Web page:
these findings suggest that the case for altruistic punishment in humans—a view that has gained increasing attention in the biological and social sciences—has been overstated.Some researchers have proposed that natural selection has given rise in humans to one or more adaptations for altruistically punishing on behalf of other individuals who have been treated unfairly, even when the punisher has no chance of benefiting via reciprocity or benefits to kin.
However, empirical support for the altruistic punishment hypothesis depends on results from experiments that are vulnerable to potentially important experimental artefacts.
Here, we searched for evidence of altruistic punishment in an experiment that precluded these artefacts. In so doing, we found that:
victims of unfairness punished transgressors, whereas witnesses of unfairness did not
Furthermore, witnesses’ emotional reactions to unfairness were characterized by envy of the unfair individual’s selfish gains rather than by moralistic anger towards the unfair behaviour.
we found that previous evidence for altruistic punishment plausibly resulted from affective forecasting error—that is, limitations on humans’ abilities to accurately simulate how they would feel in hypothetical situations.
The enemy of my friend: Altruistic punishment in humans called into question
That Homo sapiens exhibits both cooperative and competitive behavior is a topic that continues to be the subject of ongoing discussion. In terms of cooperation, altruism (a selfless type of prosocial behavior in which an organism acts to benefit another at a cost to itself), has received significant attention from evolutionary biologists, neuroscientists, economists, psychologists, philosophers, social scientists, game theorists, and computer scientists. In particular, altruistic punishment – in which individuals who, at no apparent benefit (or even at a cost) to themselves, punish someone who has treated another unfairly – has been demonstrated in a range of studies. Recently, however, scientists at the University of Miami posited that the evidence for these results is possibly affected by experimental artifacts, and is therefore questionable. …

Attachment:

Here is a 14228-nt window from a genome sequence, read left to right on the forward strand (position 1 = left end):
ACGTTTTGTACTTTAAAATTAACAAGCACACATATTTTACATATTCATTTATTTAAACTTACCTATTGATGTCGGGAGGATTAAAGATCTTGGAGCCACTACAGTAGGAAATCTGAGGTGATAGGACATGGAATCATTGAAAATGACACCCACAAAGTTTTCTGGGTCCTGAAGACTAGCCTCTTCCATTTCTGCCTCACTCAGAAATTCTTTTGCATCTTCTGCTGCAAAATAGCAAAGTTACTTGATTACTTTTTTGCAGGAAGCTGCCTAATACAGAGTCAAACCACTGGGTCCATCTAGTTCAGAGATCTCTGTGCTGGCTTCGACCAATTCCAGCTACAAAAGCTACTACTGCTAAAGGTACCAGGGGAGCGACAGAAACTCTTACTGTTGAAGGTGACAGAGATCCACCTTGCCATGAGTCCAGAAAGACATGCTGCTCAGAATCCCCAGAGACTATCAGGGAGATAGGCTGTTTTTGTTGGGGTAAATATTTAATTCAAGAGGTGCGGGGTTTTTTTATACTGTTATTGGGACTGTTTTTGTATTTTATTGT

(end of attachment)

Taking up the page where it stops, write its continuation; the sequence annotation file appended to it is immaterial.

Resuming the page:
“As a psychologist who does a fair amount of laboratory experimentation, I was rather surprised by some of the inferential holes in the studies that others were holding up as ‘proof’ for the existence of altruistic punishment. …
McCullough also comments on the role of adaptationism – the view that natural selection among individuals within a population is the force responsible for complex functional design in biological systems – in their findings. “Adaptationism is based, one might say, on a couple of key tenets. The first is that natural selection builds complex functional design into biological systems because those design features serve functions – that is, they make something happen in the world that increases the organism’s lifetime reproductive success, and as a result, the genes that produce those traits increase in the population until they become species-typical. The second tenet,” he continues, “is that adaptations should be better at executing the behaviors they evolved to execute than they are at executing other behaviors that they didn’t evolve to execute. So, when we see that suffering direct harm to oneself makes people angry and willing to punish the person who harmed them, but also that they don’t become angry or willing to punish when the person harmed was a complete stranger, we have learned something about how humans’ anger/punishment system might have evolved via natural selection to operate. Namely, it looks like a system that monitors the world for personal harm and then generates noxious behaviors that might deter harm-doers from behaving similarly toward oneself again. That’s essentially one way adaptationist hypotheses about behavior get tested.”
McCullough stresses that their critical finding is that victims of unfairness punished transgressors, whereas witnesses of unfairness did not. “It really calls into question something that many scholars have come to take for granted – namely, that we have a built-in taste for punishing norm-violators, even when the norm violator has not harmed us directly.”